37% of landlords say that renters would probably or definitely pay more for flexible lease terms, such as easy lease termination policies or lease lengths other than the standard one-year term. However, 65% of renters say they would probably or definitely pay more -- flexible lease terms could be more valuable than landlords think.

Landlords overestimate what renters will pay for pet-friendly rental properties

65% of renters said they would pay more for pet-friendliness in a rental property. But landlords overestimated how likely they were to get more money for a pet-friendly property; 82% thought renters would pay more.

Landlords overestimate what renters will pay for high-quality nearby schools

This one surprised us at first. More than 72% of landlords said that tenants would probably or definitely pay more to be near high-quality schools, but just 55% of renters feel the same way.

One possible reason is that the renter population skews in favor of people without kids, meaning families are more likely to buy than rent.

Where landlords got it right

In many areas, renters and landlords are on the same page. Here are the things we asked about where landlords and renters were largely in agreement:

  • Convenient location
  • Modern building
  • Nice neighborhood
  • Reserved parking or parking lot for residents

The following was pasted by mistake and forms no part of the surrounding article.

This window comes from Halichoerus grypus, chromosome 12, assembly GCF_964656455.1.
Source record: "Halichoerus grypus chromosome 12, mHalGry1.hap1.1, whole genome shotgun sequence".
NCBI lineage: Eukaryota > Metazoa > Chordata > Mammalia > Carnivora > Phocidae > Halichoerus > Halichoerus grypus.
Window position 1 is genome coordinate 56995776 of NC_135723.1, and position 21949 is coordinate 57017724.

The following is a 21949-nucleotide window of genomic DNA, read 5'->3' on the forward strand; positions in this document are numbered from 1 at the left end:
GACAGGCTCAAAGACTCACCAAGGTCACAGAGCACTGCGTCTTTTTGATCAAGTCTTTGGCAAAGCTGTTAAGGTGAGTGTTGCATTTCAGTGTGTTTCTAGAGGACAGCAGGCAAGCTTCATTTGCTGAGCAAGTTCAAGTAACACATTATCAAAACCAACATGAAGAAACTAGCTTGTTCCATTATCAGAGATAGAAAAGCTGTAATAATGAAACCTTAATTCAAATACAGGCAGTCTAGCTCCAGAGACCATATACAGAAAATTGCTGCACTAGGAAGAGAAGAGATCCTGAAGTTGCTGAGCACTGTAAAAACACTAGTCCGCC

• On-site pool and/or gym
  • Accessibility features (elevators, ramps, etc.)
  • Modern appliances
  • Large size (square footage of unit)
  • Central air conditioning
  • Utilities included
  • Safety and security features

There were some minor differences, but landlords generally knew how likely renters were to pay more for each of these features.

Affordability vs. specific features

Perhaps the biggest surprise of the study is how many renters are willing to pay more to get the features they want. We asked renters how they value features compared to affordable rent, and we asked landlords how they think renters feel about the topic.

Just 18% of landlords think renters value specific features more than affordable rent, while nearly half of renters say that getting the features they want is a higher priority than paying less.

Key takeaways for landlords

If you're a landlord, it pays to know what renters want. Specifically, renters value convenience and flexibility and also want their homes to be easy for their guests to visit.

More renters are willing to pay up to get these things than you might think, and while guest parking might come with a significant price tag, adding convenience and flexibility come with minimal added costs to the landlord, so they may be worth considering when trying to add value to your rental portfolio.

Methodology

Millionacres distributed this survey via Pollfish to 1,500 American renters ages 18 and over on December 3, 2020. Data from 136 landlords was collected via SurveyMonkey between December 3 and December 9, 2020. The landlord survey was distributed via Paydirt, the Millionacres newsletter.

Renter respondents were 53% female and 47% male. Age breakdown was approximately 15% 18–24, 31% 25–34, 32% 35–44, 11% 45–54, and 11% over 54. Geographic breakdown was approximately 36% South, 23% Midwest, 19% Northeast, and 23% West, as delineated by Census Regions.

Landlord demographic data was not collected.

Some figures may not total to 100% due to rounding.